Consensus Versus Speed

Consensus Versus Speed

Roy Rada (University of Maryland, Baltimore County, USA)
DOI: 10.4018/978-1-878289-70-4.ch002
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Abstract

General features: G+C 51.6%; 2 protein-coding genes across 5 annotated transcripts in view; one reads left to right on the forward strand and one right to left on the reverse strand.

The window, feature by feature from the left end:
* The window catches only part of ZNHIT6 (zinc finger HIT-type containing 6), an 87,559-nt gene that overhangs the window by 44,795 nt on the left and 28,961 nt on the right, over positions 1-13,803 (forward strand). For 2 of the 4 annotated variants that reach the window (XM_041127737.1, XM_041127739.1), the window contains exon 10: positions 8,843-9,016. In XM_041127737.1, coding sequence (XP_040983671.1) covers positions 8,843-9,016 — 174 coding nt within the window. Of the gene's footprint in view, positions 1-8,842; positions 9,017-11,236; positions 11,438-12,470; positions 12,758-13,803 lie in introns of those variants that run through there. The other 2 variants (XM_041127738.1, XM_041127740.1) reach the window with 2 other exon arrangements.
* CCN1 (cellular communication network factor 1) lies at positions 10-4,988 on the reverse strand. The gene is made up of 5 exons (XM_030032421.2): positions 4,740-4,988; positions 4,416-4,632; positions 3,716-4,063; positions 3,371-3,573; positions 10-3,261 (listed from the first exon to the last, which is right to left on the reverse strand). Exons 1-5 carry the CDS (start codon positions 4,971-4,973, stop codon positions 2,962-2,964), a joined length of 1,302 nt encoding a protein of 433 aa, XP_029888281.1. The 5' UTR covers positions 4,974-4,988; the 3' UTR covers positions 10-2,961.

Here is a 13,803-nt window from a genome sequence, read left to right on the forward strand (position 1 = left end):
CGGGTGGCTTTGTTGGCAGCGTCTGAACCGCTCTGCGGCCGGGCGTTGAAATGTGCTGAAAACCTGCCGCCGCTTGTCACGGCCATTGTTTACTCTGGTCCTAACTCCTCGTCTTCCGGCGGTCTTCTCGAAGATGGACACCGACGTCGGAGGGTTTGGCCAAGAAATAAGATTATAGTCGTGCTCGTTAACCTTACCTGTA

One standards organization takes years to reach consensus, while another standards organization takes months (Rada, 1995a). Changes are occurring in the most famous and internationally powerful standards organization, the International Organization for Standardization (ISO), to speed its consensus process. However, other organizations already combine some consensus with exceptional speed and may have greater impact on the standards world. The tension between consensus and speed is inevitable. New technologies support communication and decision-making, and these technologies should be used to narrow the gap between standards’ processes that are strong in consensus and those that are fast. Consensus by those who bless the development of standards does not necessarily imply consensus in the community of those who use it. Both kinds of consensus are important, and information technology tools for standards development and dissemination can help achieve consensus. This chapter will examine the attempts by standards organizations to increase speed without sacrificing consensus. The analysis reveals that organizations are cooperating in new ways that should increase the speed with which standards documents arise. Different communities of consensus result. The traditional standards development organizations continue to prevent the free flow of standards documents on the Internet. These documents should be free.

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